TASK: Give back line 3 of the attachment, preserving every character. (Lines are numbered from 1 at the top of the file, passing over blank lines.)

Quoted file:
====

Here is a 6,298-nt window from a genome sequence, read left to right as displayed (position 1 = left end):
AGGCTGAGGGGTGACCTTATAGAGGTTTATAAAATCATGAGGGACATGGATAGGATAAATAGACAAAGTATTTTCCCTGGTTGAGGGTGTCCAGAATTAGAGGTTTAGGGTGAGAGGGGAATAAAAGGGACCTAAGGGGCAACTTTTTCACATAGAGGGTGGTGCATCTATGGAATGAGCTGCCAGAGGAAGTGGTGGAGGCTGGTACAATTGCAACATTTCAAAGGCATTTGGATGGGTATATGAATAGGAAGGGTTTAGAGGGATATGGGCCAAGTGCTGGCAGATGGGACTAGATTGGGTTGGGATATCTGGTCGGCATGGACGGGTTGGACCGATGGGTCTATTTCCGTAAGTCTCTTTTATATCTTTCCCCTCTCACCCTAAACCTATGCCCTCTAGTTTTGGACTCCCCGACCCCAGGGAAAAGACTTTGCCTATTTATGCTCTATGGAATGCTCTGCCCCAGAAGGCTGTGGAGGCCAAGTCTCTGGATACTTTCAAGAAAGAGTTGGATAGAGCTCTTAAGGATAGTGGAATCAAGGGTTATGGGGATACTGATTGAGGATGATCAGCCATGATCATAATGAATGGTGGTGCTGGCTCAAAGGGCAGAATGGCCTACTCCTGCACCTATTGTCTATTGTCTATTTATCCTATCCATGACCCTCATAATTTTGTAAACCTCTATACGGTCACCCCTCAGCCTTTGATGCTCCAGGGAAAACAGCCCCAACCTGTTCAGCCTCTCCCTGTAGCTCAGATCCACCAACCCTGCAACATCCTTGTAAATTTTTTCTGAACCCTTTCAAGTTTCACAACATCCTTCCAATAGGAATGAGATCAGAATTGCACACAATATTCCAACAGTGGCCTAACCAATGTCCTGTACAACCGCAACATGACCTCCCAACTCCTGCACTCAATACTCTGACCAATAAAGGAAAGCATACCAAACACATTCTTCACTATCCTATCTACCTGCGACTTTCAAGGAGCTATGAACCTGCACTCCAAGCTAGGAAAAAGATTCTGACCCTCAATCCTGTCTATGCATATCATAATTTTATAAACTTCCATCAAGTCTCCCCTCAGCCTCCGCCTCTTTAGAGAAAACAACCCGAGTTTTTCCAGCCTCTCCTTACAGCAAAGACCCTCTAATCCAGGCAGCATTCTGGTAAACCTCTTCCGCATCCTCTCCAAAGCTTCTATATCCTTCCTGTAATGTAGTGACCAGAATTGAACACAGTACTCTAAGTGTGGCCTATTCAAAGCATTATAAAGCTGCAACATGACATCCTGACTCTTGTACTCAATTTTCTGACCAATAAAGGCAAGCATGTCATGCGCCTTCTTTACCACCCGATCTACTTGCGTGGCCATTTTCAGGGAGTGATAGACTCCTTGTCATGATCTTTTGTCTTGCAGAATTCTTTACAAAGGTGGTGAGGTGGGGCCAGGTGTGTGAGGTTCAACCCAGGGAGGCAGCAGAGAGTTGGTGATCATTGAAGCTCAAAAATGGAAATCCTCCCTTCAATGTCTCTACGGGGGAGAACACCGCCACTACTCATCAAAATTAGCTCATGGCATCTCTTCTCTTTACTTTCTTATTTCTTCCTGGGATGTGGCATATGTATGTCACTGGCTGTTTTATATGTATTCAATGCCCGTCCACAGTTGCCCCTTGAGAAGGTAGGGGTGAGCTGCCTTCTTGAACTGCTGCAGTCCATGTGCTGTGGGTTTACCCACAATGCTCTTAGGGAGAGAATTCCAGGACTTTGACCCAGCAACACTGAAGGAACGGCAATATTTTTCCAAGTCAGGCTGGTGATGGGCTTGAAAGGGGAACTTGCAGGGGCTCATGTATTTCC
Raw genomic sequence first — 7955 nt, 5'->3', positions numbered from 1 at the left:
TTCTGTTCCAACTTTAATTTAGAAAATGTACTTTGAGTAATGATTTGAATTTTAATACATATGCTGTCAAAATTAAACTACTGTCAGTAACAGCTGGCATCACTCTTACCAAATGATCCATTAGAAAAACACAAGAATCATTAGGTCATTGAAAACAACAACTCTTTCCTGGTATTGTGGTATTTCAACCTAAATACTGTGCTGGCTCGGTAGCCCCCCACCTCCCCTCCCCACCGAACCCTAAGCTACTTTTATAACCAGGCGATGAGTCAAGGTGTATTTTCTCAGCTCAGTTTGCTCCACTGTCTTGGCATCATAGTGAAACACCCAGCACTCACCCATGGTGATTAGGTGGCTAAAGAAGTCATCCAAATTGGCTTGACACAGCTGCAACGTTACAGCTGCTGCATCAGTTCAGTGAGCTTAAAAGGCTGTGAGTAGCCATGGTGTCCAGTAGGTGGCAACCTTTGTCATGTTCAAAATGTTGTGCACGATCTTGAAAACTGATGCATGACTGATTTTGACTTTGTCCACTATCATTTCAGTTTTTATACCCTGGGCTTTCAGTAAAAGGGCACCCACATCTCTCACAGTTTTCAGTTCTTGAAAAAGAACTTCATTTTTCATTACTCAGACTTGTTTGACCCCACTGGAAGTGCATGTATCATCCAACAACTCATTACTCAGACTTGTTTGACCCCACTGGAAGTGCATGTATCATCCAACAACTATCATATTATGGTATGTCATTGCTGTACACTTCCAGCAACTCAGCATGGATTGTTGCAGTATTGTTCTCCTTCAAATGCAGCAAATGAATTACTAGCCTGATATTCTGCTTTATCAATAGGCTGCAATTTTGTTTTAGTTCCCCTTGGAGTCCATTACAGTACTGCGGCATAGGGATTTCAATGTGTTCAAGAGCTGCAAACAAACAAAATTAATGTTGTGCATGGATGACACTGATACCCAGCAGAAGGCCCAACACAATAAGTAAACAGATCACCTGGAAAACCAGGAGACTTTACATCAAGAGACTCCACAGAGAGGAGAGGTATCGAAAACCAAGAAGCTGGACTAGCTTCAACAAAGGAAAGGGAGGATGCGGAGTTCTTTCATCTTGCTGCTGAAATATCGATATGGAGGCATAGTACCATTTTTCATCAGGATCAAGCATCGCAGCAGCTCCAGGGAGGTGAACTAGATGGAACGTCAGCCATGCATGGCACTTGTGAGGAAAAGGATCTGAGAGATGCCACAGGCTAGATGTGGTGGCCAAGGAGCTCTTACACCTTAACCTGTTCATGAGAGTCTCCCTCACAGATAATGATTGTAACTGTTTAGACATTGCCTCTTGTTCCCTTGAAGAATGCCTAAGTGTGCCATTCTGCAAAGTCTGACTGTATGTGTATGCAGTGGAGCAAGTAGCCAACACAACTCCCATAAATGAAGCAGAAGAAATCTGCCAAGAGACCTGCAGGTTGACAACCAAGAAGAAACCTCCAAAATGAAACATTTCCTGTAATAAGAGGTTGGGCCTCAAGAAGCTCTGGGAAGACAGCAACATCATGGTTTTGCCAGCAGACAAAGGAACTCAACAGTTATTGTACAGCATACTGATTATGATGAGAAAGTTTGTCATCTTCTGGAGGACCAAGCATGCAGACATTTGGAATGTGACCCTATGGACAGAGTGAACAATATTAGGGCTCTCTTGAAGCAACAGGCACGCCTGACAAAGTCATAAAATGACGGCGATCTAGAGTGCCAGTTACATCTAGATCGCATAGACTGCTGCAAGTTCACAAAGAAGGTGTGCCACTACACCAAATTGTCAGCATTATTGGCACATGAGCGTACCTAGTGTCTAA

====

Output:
Raw genomic sequence first — 7955 nt, 5'->3', positions numbered from 1 at the left: